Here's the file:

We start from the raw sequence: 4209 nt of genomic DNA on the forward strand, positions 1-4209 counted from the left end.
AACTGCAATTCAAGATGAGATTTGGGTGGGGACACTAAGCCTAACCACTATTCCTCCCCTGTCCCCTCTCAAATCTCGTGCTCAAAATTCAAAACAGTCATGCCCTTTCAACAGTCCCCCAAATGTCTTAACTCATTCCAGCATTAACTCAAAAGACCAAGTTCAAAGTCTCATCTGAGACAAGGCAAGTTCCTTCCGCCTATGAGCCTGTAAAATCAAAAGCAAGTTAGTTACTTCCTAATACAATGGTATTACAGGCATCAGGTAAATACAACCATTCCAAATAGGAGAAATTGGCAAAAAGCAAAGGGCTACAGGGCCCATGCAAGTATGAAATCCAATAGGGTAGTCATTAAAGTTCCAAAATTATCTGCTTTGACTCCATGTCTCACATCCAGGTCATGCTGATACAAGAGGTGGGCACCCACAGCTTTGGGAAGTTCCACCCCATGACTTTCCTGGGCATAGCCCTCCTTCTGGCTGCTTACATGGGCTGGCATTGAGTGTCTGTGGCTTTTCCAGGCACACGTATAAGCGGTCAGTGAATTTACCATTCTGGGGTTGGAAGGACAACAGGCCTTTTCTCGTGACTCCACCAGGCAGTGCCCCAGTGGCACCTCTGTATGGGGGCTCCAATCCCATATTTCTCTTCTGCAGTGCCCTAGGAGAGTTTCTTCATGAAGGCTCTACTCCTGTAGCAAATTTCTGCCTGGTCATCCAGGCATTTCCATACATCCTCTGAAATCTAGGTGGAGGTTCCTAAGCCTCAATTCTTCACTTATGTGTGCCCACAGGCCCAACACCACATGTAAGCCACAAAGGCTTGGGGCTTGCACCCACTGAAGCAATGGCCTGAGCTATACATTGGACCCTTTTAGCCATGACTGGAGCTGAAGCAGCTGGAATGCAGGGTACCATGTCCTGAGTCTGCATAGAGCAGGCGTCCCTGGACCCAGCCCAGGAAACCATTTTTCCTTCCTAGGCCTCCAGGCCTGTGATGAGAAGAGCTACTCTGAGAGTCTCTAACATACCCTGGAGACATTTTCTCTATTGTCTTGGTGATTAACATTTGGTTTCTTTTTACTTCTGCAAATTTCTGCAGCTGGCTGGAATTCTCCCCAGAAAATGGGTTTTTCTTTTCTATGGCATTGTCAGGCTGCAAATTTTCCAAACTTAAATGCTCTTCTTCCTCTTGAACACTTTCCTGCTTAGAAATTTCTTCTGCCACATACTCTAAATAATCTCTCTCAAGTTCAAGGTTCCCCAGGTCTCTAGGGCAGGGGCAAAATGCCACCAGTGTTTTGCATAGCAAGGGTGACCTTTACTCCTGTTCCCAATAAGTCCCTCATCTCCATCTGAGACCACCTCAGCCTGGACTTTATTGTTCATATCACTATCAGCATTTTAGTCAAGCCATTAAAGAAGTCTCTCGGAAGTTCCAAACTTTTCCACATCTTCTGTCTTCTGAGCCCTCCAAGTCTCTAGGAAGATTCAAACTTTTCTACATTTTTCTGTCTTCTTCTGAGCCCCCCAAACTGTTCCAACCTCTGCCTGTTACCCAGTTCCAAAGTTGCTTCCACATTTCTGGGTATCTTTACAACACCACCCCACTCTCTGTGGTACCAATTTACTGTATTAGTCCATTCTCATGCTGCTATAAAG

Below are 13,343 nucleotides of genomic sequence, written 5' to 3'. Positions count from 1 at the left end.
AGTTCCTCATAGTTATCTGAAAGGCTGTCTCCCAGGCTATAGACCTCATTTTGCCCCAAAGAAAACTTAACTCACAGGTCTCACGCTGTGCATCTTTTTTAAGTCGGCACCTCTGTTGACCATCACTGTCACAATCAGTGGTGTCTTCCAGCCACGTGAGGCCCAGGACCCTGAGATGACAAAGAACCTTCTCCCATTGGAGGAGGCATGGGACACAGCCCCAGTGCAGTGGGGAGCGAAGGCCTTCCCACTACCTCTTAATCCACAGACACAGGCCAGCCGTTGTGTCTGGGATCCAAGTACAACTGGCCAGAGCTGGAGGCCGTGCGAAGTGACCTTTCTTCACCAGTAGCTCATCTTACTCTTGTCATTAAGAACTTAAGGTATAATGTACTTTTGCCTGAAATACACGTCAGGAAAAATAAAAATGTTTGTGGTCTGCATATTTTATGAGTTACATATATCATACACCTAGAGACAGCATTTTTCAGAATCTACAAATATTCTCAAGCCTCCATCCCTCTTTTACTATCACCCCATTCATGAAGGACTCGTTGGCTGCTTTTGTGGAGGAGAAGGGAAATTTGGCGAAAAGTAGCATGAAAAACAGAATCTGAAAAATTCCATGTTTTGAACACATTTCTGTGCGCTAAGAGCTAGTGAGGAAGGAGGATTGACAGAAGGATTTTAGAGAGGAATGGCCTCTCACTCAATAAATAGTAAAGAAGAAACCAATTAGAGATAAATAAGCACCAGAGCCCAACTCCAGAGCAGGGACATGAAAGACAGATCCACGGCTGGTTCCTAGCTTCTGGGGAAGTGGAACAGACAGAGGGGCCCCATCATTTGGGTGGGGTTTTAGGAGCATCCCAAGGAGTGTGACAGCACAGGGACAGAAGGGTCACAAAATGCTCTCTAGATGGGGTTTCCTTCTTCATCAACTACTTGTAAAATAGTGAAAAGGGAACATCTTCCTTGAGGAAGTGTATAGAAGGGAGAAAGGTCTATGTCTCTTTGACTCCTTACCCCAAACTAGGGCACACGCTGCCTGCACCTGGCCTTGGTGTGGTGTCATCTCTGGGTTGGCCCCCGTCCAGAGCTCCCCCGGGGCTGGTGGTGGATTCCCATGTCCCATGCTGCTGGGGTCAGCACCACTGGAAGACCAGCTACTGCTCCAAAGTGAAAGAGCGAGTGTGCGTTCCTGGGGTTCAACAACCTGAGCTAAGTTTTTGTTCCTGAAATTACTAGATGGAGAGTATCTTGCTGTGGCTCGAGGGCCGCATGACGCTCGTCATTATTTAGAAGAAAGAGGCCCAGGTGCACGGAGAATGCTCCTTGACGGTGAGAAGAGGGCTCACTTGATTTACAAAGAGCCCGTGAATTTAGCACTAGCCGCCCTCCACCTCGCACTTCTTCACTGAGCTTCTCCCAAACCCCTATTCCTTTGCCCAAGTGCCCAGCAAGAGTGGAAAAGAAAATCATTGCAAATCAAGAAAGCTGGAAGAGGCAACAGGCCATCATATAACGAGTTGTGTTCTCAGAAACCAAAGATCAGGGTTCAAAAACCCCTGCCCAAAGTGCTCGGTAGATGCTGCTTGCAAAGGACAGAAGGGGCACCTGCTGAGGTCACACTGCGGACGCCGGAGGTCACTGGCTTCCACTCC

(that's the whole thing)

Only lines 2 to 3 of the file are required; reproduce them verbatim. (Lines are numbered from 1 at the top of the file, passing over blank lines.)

AACTGCAATTCAAGATGAGATTTGGGTGGGGACACTAAGCCTAACCACTATTCCTCCCCTGTCCCCTCTCAAATCTCGTGCTCAAAATTCAAAACAGTCATGCCCTTTCAACAGTCCCCCAAATGTCTTAACTCATTCCAGCATTAACTCAAAAGACCAAGTTCAAAGTCTCATCTGAGACAAGGCAAGTTCCTTCCGCCTATGAGCCTGTAAAATCAAAAGCAAGTTAGTTACTTCCTAATACAATGGTATTACAGGCATCAGGTAAATACAACCATTCCAAATAGGAGAAATTGGCAAAAAGCAAAGGGCTACAGGGCCCATGCAAGTATGAAATCCAATAGGGTAGTCATTAAAGTTCCAAAATTATCTGCTTTGACTCCATGTCTCACATCCAGGTCATGCTGATACAAGAGGTGGGCACCCACAGCTTTGGGAAGTTCCACCCCATGACTTTCCTGGGCATAGCCCTCCTTCTGGCTGCTTACATGGGCTGGCATTGAGTGTCTGTGGCTTTTCCAGGCACACGTATAAGCGGTCAGTGAATTTACCATTCTGGGGTTGGAAGGACAACAGGCCTTTTCTCGTGACTCCACCAGGCAGTGCCCCAGTGGCACCTCTGTATGGGGGCTCCAATCCCATATTTCTCTTCTGCAGTGCCCTAGGAGAGTTTCTTCATGAAGGCTCTACTCCTGTAGCAAATTTCTGCCTGGTCATCCAGGCATTTCCATACATCCTCTGAAATCTAGGTGGAGGTTCCTAAGCCTCAATTCTTCACTTATGTGTGCCCACAGGCCCAACACCACATGTAAGCCACAAAGGCTTGGGGCTTGCACCCACTGAAGCAATGGCCTGAGCTATACATTGGACCCTTTTAGCCATGACTGGAGCTGAAGCAGCTGGAATGCAGGGTACCATGTCCTGAGTCTGCATAGAGCAGGCGTCCCTGGACCCAGCCCAGGAAACCATTTTTCCTTCCTAGGCCTCCAGGCCTGTGATGAGAAGAGCTACTCTGAGAGTCTCTAACATACCCTGGAGACATTTTCTCTATTGTCTTGGTGATTAACATTTGGTTTCTTTTTACTTCTGCAAATTTCTGCAGCTGGCTGGAATTCTCCCCAGAAAATGGGTTTTTCTTTTCTATGGCATTGTCAGGCTGCAAATTTTCCAAACTTAAATGCTCTTCTTCCTCTTGAACACTTTCCTGCTTAGAAATTTCTTCTGCCACATACTCTAAATAATCTCTCTCAAGTTCAAGGTTCCCCAGGTCTCTAGGGCAGGGGCAAAATGCCACCAGTGTTTTGCATAGCAAGGGTGACCTTTACTCCTGTTCCCAATAAGTCCCTCATCTCCATCTGAGACCACCTCAGCCTGGACTTTATTGTTCATATCACTATCAGCATTTTAGTCAAGCCATTAAAGAAGTCTCTCGGAAGTTCCAAACTTTTCCACATCTTCTGTCTTCTGAGCCCTCCAAGTCTCTAGGAAGATTCAAACTTTTCTACATTTTTCTGTCTTCTTCTGAGCCCCCCAAACTGTTCCAACCTCTGCCTGTTACCCAGTTCCAAAGTTGCTTCCACATTTCTGGGTATCTTTACAACACCACCCCACTCTCTGTGGTACCAATTTACTGTATTAGTCCATTCTCATGCTGCTATAAAG

Below are 13,343 nucleotides of genomic sequence, written 5' to 3'. Positions count from 1 at the left end.